Victory in the city match
Today’s top news, a hundred years ago: This year’s first coup d’etat in Haiti ended when the revolutionary leader, general Montreuil Guillaume was captured by the government forces and shot. In Jefferson City, Missouri, the state capitol was struck by lightning and destroyed by fire.
On the Antarctic continent, Scott had some problems with his first depot expedition, as with so many other things. He lay in his tent jotting down the following impressions:
The seductive folds of the sleeping bag.
The hiss of the primus and the fragrant steam of the cooker issuing from the tent ventilator.
The small green tent and the great white road.
The whine of a dog and the neigh of our steeds.
The driving cloud of powdered snow.
The crunch of footsteps which break the surface crust.
The wind-blown furrows.
The blue arch beneath the smoky cloud.
The crisp ring of the ponies’ hoofs and the swish of the following sledge.
The droning conversation of the march as driver encourages or chides his horse.
The patter of dog pads.
The gentle flutter of our canvas shelter.
Its deep booming sound under the full force of a blizzard.
The drift snow like finest flour penetrating every hole and corner—flickering up beneath one’s head covering, pricking sharply as a sand blast.
The sun with blurred image peeping shyly through the wreathing drift giving pale shadowless light.
The eternal silence of the great white desert. Cloudy columns of snow drift advancing from the south, pale yellow wraiths, heralding the coming storm, blotting out one by one the sharp-cut lines of the land.
The blizzard, Nature’s protest—the crevasse, Nature’s pitfall—that grim trap for the unwary—no hunter could conceal his snare so perfectly—the light rippled snow bridge gives no hint or sign of the hidden danger, its position unguessable till man or beast is floundering, clawing and struggling for foothold on the brink.
The vast silence broken only by the mellow sounds of the marching column.
In Kristiania the city-match continued with the 500 meter. Again the weather was benign, but the ice not quite as perfect as yesterday, whose sensational tidings drew thousands to the stands—easily ten thousand, probably fifteen. Another crowd-puller was the announcement that Oscar Mathisen was going to skate an exhibition 500m in the interval. Among the spectators one could find the Swedish ambassador Falkenberg, inspired by yesterday’s Swedish 5000m victory, eagerly spectating the match.
The first pair in the 500m featured yesterday’s surprise Paul Pettersson and the Norwegian champion Henning Olsen, who dominated the race from the start and won by 50 meters. The applause was deafening. In the 2nd pair, Sigurd Mathisen managed to beat Otto Andersson narrowly. The applause was overwhelming. Then Trygve Lundgreen met Josef Pettersson and surpassed all expectations beating his opponent by more than a second. Everything drowned in a sea of patriotic fervour. It didn’t matter so much that Johannessen, evidently not in the kind of shape he had displayed earlier in the season, was beaten by Jean Pettersson in the last pair.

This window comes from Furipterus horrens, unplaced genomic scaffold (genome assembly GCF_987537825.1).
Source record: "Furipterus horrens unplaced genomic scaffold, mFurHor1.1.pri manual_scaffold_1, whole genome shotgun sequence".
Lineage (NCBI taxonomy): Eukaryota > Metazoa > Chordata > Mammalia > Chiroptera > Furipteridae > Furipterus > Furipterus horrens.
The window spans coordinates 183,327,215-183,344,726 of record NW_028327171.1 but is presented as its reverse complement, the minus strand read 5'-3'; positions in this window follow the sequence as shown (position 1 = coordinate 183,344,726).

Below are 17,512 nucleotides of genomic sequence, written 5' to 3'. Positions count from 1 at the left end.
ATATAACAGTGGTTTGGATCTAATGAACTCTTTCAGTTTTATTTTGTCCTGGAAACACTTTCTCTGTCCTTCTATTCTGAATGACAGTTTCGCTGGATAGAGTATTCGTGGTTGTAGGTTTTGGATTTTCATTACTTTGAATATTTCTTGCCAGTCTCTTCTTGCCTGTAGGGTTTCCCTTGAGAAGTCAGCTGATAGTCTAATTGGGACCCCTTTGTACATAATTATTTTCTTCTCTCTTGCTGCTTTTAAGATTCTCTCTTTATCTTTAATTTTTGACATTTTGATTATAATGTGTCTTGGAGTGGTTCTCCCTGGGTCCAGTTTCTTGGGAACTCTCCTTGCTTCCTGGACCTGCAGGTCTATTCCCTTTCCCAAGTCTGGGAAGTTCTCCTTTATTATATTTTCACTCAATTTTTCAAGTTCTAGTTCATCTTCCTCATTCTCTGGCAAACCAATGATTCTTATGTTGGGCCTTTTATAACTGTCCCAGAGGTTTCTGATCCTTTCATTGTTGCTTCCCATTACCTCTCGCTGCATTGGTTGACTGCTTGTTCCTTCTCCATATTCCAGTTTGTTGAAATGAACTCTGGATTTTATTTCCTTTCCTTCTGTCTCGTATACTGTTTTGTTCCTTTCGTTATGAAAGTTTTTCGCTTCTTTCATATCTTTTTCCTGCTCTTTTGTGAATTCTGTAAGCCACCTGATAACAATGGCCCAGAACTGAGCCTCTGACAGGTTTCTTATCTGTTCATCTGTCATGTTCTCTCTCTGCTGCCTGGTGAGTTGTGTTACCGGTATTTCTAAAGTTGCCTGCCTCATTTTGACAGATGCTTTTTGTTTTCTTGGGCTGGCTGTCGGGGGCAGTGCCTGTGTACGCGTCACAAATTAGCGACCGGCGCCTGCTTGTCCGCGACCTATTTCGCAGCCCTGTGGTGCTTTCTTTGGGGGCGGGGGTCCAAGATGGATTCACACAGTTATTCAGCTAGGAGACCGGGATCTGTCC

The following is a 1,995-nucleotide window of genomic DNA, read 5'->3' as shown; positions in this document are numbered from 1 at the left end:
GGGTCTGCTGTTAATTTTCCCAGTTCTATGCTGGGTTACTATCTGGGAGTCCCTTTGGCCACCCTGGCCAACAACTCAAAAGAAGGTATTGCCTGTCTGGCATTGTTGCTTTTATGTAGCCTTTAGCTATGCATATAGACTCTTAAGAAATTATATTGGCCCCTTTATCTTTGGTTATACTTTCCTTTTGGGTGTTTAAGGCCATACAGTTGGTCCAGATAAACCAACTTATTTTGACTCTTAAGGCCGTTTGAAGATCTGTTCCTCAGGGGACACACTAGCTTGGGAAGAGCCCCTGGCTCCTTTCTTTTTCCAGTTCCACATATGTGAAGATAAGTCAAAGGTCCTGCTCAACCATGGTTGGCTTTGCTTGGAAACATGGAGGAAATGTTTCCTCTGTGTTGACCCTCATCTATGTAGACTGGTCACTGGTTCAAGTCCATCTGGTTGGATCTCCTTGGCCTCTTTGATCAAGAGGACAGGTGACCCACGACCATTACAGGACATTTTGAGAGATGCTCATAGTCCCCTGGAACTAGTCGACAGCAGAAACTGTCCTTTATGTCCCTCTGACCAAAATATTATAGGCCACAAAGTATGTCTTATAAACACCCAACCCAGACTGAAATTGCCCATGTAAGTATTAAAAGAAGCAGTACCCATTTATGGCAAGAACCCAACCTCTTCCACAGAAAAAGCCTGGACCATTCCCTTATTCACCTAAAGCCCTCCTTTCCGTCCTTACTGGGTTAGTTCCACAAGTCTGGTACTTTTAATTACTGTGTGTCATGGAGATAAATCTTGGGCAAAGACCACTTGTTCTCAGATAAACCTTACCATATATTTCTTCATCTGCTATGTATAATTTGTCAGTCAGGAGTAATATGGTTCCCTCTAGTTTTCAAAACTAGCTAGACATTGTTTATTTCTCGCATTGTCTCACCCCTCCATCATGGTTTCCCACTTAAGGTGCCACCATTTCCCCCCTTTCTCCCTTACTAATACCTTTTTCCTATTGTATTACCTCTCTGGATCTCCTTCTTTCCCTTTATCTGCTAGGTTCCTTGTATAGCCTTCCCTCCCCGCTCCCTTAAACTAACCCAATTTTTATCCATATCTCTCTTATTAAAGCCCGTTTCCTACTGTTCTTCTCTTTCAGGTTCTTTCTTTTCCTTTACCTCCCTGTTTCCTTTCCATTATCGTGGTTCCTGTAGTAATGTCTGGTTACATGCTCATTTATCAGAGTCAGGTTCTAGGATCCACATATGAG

1.Henning Olsen 46,2 pb 2.Sigurd Mathisen 46,8 3.Otto Andersson 47,2 pb 4.Jean Pettersson 48,4 eq.pb, lowland pb 5.Trygve Lundgreen 48,6 6.Josef N Pettersson 49,8 pb 7.Stener Johannessen 50,0 8.Paul Pettersson 50,2 pb
Points: Kristiania 8, Stockholm 13, sum: Kristiania 20, Stockholm 22.
Then it was time for the exhibition race of Oscar Mathisen. He set out to do what his rival from last year had done yesterday, and went for the world record. The pace and the daring approach to the curves were such as you had learned to expect from Oscar. And the time was 45,0. No world record. It was a rink record and below the national record, but this could never stand as long as his amateurhood was being withheld. However, it was a new lowland world record. The former one being from his last exhibition race here, three weeks ago.
The exhibition was followed by the 1500m, with Olsen and Andersson in the first pair. The Swede won the pair with a fine time, 2.28,6. Olsen lost a lot of ground in the last lap. But in the 2nd pair, Sigurd Mathisen beat Jean Pettersson, finishing just behind Olsen, so that the distance points now were equal. In the third pair, Lundgreen gave Josef Pettersson a similar treatment, and as both skaters fitted in between the skaters in the former pair, the points were now 9-12 in favour of the Kristiania club. Still, the Swedes could win the match if yesterday’s 5000m winner in the last pair could beat Henning Olsen, or if not, beat Mathisen as long as Johannessen could not beat Josef Pettersson. Again Johannessen failed to show his best form, and Pettersson beat him by 3 seconds. The ones in the audience not provided with clocks now had an anxious wait until the times were announced. But apparently, Paul P had exerted himself too much in yesterday’s fine race, or possibly he misjudged his pace due to the slowness of his pairmate (perhaps tactical), and he finished behind all the others. Thus Kristiania won the cup outright for the second time, and the skaters were praised copiously by the crowd for their achievements. The Swedes werre hurrahed and the Norwegians were hurrahed even more, the national anthems were played and heads bared.
1.Otto Andersson 2.28,6 pb 2.Henning Olsen 2.32,8 3.Sigurd Mathisen 2.33,0 4.Trygve Lundgreen 2.33,4 pb 5.Josef N Pettersson 2.35,2 pb 6.Jean Pettersson 2.35,4 lowland pb 7.Paul Pettersson 2.36,4 pb 8.Stener Johannessen 2.39,4
Points: Kristiania 9, Stockholm 12, sum: Kristiania 29, Stockholm 34.
The meet was concluded with a 2500m handicap race, won by Ejnar Sørensen with Olaf Hansen finishing second. Two of the Swedish Petterssons started from scratch. One of them quit, and the other was bypassed.
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